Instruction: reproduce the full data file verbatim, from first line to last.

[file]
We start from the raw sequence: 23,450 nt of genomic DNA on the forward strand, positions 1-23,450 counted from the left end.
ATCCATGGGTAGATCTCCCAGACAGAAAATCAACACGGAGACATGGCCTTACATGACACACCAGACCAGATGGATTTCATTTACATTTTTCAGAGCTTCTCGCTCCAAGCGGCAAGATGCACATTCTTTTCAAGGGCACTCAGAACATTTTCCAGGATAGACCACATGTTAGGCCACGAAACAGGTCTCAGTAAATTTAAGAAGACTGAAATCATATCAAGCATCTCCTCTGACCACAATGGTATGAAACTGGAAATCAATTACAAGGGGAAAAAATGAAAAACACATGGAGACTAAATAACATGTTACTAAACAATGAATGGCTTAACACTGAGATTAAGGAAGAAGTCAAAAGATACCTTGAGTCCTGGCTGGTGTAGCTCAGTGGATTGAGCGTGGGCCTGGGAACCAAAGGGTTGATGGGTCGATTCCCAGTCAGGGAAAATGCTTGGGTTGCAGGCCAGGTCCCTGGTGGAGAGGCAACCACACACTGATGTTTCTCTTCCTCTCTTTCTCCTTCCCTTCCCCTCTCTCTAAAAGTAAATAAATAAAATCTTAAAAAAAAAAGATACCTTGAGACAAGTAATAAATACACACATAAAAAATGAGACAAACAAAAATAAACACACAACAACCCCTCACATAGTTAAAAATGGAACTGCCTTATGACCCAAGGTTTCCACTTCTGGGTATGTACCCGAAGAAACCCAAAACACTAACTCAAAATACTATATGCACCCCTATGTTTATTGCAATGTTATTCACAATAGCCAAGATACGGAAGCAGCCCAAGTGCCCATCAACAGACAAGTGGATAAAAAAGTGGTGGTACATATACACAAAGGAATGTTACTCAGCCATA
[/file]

We start from the raw sequence: 23,450 nt of genomic DNA on the forward strand, positions 1-23,450 counted from the left end.
ATCCATGGGTAGATCTCCCAGACAGAAAATCAACACGGAGACATGGCCTTACATGACACACCAGACCAGATGGATTTCATTTACATTTTTCAGAGCTTCTCGCTCCAAGCGGCAAGATGCACATTCTTTTCAAGGGCACTCAGAACATTTTCCAGGATAGACCACATGTTAGGCCACGAAACAGGTCTCAGTAAATTTAAGAAGACTGAAATCATATCAAGCATCTCCTCTGACCACAATGGTATGAAACTGGAAATCAATTACAAGGGGAAAAAATGAAAAACACATGGAGACTAAATAACATGTTACTAAACAATGAATGGCTTAACACTGAGATTAAGGAAGAAGTCAAAAGATACCTTGAGTCCTGGCTGGTGTAGCTCAGTGGATTGAGCGTGGGCCTGGGAACCAAAGGGTTGATGGGTCGATTCCCAGTCAGGGAAAATGCTTGGGTTGCAGGCCAGGTCCCTGGTGGAGAGGCAACCACACACTGATGTTTCTCTTCCTCTCTTTCTCCTTCCCTTCCCCTCTCTCTAAAAGTAAATAAATAAAATCTTAAAAAAAAAAGATACCTTGAGACAAGTAATAAATACACACATAAAAAATGAGACAAACAAAAATAAACACACAACAACCCCTCACATAGTTAAAAATGGAACTGCCTTATGACCCAAGGTTTCCACTTCTGGGTATGTACCCGAAGAAACCCAAAACACTAACTCAAAATACTATATGCACCCCTATGTTTATTGCAATGTTATTCACAATAGCCAAGATACGGAAGCAGCCCAAGTGCCCATCAACAGACAAGTGGATAAAAAAGTGGTGGTACATATACACAAAGGAATGTTACTCAGCCATA